We’re right in the middle of Merrie Monarch week! The entire festival runs from April 4th to the 10th with craft and culture events all week long culminating in a hula competition that starts today at 6:00 pm HST. You can become a fan on their Facebook page for live updates and photos.

Most of the material out there regarding the festival is on DVD (or VHS depending on how far back you go) and rightfully so. It’s hard to capture the emotion of the performances with just text and still photos, although there are some stunning photo book compilations with images from various festivals throughout the years. In celebration of this internationally renowned event, here’s some quick book recommendations and links to help get you in the mood and enrich your hula viewing experience.

There are a couple of really nice history of hula titles published, mostly by Bishop Museum Press, but for something a little lighter I would check out Hula, Hawaiian Proverbs & Inspirational Quotes Celebrating Hula in Hawaii (Mutual Publishing, 2003). Part of their series of inspirational books, Hula was put together by Mutual’s editors as a collection of quotes, sayings and short anecdotes that everyone can relate to. With vintage photos as a backdrop, the book is an interesting and uplifting read that’s very different from other works of hula literature. The old photos (more than any drawing you see in the history books) really give you a sense of how long hula has been practiced, and how important it was and is to the cultural identity of Hawaiians. Hula is more than just dance, more than just art… it is the physical representation of our stories passed down through generations, a fact that is emphasized in seeing these old photos.

One of the more recent contributions to the literature of hula is Lele Kawa: Fire Rituals of Pele (Kamehameha Publishing*, 2009) by Taupouri Tangaro. Lele Kawa has been nominated for the Hawaii Book Publishers Association’s  Ka Palapala Po’okela Award in several categories and is an extraordinary collection of 40 mele, all of them classic ai’ha’a (hula Pele)  that have survived centuries of oral tradition. Tangaro is a kumu hula and holds a PhD in Hawaiian Studies and Humanities. Speaking from years of study in hula and the literature of Pele, Tangaro lovingly offers original translations and insightful interpretations of each one. You can even hear these chants beautifully performed by the author himself here at this Lele Kawa website. The book is simple and elegant, and an amazing contribution because it’s important to record these things for the future. I loved how he gave details as to why certain words are important to the mele or how various phrases are specific to honoring Pele. There’s no doubt that this book is culturally significant but I wanted a bit more. Pele is such an influential character in the identity of these islands, I wanted to know more about the dances–when were they typically performed, how often, why, who’s known for dancing them, how has hula Pele changed or not changed… I just had so many more questions!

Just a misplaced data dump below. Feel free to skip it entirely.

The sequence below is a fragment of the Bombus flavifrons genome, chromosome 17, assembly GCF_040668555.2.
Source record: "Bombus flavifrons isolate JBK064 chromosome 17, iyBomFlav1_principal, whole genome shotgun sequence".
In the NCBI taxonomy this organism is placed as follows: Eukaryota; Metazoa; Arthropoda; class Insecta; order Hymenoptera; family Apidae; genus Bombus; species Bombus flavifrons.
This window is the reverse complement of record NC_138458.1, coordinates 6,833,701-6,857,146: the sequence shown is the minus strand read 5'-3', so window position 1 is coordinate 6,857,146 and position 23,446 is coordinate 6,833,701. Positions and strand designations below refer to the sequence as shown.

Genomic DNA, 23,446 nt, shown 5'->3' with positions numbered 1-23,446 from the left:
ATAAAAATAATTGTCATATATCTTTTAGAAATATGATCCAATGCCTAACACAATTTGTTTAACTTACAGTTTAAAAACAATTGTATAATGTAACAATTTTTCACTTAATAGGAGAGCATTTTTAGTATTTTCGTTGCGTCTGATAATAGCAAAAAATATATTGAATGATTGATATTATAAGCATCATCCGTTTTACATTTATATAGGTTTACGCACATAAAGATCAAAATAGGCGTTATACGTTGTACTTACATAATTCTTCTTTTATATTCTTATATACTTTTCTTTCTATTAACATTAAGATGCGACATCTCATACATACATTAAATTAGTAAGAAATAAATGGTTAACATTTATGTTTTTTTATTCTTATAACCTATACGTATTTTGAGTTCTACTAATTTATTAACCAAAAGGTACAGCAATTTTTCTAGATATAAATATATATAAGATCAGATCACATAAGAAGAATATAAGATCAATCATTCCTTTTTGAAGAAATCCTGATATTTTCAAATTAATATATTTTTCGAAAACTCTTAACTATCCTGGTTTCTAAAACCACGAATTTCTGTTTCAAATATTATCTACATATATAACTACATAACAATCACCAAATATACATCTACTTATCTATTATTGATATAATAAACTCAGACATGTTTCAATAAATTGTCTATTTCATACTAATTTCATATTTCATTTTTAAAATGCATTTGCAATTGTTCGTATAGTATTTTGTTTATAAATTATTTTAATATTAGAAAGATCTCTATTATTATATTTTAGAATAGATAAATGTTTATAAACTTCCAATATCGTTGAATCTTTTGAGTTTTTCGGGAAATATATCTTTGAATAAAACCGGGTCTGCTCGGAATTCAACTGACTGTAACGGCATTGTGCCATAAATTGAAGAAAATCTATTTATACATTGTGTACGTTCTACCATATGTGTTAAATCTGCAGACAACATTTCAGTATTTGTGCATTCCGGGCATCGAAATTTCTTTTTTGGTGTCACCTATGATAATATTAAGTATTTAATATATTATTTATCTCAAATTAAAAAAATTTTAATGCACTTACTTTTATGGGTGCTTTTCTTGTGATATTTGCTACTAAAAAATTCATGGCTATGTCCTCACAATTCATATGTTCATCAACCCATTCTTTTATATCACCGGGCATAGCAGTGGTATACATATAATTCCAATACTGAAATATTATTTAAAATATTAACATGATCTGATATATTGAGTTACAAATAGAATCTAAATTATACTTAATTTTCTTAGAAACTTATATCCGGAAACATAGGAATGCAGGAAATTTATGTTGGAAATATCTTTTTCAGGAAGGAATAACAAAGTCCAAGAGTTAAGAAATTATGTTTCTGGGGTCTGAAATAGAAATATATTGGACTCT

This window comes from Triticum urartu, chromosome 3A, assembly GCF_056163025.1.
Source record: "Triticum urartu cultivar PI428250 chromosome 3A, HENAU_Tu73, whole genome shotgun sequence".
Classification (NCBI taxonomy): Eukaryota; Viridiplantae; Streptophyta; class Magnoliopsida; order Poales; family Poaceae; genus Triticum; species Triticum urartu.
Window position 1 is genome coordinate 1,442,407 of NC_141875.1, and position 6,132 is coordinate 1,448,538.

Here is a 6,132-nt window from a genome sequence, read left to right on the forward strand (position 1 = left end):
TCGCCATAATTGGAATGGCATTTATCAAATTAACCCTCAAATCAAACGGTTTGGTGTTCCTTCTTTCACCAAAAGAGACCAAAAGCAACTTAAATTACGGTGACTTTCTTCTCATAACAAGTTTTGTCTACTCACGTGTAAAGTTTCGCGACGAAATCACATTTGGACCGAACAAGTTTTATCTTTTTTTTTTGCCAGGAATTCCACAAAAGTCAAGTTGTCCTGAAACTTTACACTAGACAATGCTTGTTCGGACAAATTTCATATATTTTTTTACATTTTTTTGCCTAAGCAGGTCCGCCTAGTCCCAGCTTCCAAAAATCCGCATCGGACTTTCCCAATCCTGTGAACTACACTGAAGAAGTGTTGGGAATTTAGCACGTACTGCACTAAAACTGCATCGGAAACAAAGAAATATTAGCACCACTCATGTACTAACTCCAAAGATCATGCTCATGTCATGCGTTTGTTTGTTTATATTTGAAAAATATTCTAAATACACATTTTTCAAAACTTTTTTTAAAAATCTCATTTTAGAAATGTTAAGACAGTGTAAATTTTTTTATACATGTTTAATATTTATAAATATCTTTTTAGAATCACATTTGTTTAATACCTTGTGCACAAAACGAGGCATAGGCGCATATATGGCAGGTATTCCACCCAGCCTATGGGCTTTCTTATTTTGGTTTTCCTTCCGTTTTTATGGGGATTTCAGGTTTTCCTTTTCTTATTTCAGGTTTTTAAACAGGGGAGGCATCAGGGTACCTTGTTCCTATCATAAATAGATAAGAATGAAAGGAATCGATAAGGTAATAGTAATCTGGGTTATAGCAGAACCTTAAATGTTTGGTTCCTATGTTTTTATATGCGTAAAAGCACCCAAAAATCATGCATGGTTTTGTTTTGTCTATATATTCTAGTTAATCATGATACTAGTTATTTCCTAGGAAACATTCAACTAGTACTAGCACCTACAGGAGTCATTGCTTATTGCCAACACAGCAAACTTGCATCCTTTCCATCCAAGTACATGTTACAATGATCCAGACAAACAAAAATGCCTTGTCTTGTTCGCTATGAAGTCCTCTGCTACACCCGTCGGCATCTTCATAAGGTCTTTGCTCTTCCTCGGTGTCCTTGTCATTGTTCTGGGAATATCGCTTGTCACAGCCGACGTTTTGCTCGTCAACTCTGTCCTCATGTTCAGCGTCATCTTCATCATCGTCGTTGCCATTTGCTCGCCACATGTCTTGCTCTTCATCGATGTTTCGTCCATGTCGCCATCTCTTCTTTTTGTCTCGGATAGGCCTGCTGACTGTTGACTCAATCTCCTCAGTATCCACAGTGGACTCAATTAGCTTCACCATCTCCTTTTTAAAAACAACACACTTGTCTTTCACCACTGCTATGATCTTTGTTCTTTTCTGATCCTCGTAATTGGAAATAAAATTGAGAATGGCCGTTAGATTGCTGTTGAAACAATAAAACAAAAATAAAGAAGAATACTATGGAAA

Those that are interested in traditional mele and their translations can also check out Unwritten Literature of Hawaii: The Sacred Songs of Hula recorded by Nathaniel Bright Emerson. It was originally printed in the 1920’s but is now widely accessible digitally or in book stores. You can read it (via Google) here.

Thankfully there’s a lot of material out there for those that love hula, the books above are only a sliver of what is available. Hopefully these ignite in you a hunger for more hula and hula mele. Enjoy the rest of Merrie Monarch week!

* Coincidentally Kamehameha Publishing is the official distributor for the 2010 Merrie Monarch DVD!